Varadi’s RSI(2) Alternative: The DV(2)
This is a test of an alternative to the blogosphere darling RSI(2) that I’m calling the DV(2). This indicator comes from David Varadi, a frequent commenter and friend of the MarketSci Blog. David works in the alt.-investment industry and is the keeper of the (rarely updated) CSS Analytics blog.
In this post, I’ll describe the DV(2) and show historical results of two strategies using it, and in a follow up post we’ll discuss.
The graph above shows the DV(2) from April to date. The simple unbounded version (blue, left scale) is calculated as follows: (a) for each trading day calculate: [(close / average of the high and low price) – 1]. And then (b) take the average of today and yesterday’s result.
This results in a value with no definite maximum or minimum value, so there is also a bounded version (red, right scale) that oscillates between 0 and 100 (like RSI(2)). To calculate the bounded version we take today’s unbounded value and compare it to the last year (252 trading days). The highest value over the last year receives a value of 100, the lowest 0, and everything else its percentage rank in between (in other words, we’re using the PERCENTRANK function in Excel).
Geek note: because this indicator requires high and low values, it is not appropriate for indices themselves (which report inaccurate high/low values), only intraday vehicles like ETFs.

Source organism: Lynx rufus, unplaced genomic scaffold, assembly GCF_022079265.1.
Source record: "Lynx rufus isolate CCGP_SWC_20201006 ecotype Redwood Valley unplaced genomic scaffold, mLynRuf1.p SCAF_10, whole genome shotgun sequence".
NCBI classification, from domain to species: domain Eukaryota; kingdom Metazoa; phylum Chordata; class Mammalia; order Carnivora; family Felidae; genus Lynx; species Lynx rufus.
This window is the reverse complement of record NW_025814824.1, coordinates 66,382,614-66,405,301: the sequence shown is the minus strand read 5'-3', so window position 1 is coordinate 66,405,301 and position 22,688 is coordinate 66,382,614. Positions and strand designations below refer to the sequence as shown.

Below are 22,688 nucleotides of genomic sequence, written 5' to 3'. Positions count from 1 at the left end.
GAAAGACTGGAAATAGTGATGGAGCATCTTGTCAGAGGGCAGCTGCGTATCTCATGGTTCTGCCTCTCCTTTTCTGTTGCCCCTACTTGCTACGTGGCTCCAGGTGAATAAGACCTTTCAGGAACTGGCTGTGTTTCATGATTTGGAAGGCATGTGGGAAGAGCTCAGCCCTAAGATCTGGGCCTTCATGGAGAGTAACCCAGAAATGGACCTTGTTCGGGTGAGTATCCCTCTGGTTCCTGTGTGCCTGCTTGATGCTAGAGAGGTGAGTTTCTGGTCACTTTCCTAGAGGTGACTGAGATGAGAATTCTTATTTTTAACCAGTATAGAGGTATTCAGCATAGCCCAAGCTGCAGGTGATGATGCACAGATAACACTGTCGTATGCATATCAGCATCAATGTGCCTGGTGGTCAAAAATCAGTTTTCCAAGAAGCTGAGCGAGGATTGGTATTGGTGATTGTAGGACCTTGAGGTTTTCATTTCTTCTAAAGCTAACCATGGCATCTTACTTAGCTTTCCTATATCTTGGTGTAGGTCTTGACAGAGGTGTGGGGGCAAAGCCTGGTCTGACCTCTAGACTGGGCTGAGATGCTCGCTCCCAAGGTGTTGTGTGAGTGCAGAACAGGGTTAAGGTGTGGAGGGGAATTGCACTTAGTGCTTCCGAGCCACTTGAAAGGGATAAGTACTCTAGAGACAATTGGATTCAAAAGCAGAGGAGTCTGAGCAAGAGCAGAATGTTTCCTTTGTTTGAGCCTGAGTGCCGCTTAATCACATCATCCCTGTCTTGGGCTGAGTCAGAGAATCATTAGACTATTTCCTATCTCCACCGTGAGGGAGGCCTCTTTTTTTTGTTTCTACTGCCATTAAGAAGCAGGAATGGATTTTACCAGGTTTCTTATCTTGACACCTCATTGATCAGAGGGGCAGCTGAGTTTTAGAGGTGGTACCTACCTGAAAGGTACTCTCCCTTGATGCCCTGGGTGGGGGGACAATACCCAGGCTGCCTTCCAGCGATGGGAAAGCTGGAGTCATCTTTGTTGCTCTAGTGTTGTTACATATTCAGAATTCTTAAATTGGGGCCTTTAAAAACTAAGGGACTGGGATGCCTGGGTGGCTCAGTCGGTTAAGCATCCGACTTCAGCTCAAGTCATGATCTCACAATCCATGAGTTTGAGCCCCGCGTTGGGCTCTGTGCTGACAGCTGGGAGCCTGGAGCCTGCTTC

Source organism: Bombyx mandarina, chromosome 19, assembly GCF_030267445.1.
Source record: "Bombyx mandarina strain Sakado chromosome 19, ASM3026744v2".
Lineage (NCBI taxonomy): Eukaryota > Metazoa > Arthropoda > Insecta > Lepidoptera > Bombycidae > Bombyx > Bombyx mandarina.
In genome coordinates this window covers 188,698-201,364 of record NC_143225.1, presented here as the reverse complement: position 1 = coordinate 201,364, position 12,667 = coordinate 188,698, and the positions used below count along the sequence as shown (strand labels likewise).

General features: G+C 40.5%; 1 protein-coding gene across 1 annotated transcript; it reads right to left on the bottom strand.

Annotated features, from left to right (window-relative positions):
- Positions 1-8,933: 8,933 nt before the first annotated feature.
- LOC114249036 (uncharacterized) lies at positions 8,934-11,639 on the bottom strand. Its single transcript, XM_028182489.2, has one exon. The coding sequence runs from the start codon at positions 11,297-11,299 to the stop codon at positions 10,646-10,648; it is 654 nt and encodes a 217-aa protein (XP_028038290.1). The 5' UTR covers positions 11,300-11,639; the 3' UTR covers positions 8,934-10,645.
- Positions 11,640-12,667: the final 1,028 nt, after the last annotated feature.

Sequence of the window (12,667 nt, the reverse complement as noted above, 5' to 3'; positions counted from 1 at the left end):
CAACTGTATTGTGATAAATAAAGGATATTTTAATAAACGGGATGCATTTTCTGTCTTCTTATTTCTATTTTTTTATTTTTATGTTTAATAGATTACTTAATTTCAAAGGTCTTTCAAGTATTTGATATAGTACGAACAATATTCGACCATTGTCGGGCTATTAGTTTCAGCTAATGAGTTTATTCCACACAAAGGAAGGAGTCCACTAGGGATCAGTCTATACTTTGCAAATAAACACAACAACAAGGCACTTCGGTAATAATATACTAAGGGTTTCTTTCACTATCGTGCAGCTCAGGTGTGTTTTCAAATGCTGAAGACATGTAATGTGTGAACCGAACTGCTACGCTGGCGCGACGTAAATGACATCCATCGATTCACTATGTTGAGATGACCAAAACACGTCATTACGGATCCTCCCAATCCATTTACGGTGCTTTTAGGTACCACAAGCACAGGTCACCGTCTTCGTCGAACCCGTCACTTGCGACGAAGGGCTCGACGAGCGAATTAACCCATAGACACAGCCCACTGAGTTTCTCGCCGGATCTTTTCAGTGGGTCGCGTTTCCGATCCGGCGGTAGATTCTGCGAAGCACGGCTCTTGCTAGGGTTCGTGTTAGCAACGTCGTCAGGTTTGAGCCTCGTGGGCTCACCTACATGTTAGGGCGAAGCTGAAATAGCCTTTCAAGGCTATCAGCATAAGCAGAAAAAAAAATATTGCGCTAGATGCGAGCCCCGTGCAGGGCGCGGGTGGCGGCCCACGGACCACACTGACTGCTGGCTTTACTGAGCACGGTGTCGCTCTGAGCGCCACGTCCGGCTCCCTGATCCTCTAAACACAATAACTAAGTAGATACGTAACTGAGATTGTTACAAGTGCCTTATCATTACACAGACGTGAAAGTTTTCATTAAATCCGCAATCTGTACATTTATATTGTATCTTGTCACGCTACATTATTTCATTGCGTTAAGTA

The graph above shows the results of two different applications of DV(2) on the S&P 500 ETF SPY, from 2000, compared to buy & hold in grey. This is a proof of concept, so these results are frictionless (i.e. do not account for transaction costs, slippage, or return on cash).
The first strategy (blue) is going long at today’s close when the unbounded DV(2) falls below zero today, and closing that position and going short when it rises above.
DV(2) is similar to RSI(2) in that the deeper the market moves overbought or oversold, the more predictive it has become, so the second strategy (red) is using the bounded version of the indicator and scaling next-day exposure based on how close the indicator is to its extremes. A DV(2) of 50 results in a 0% position, 25 a 50% long position, 0 a 100% long position, etc.
And for the number lovers…
Like RSI(2) and other very short-term indicators, DV(2) only became useful around the turn of the century (hence the reason this test is so short). Since then, the indicator has obviously been an effective predictor of next-day mean-reversion.
In a follow up post I’ll look at where DV(2) and RSI(2) differ, and why DV(2) might be a much better alternative for ETF traders.
[Edit: click for a summary of all posts in this series on the DV(2) indicator]
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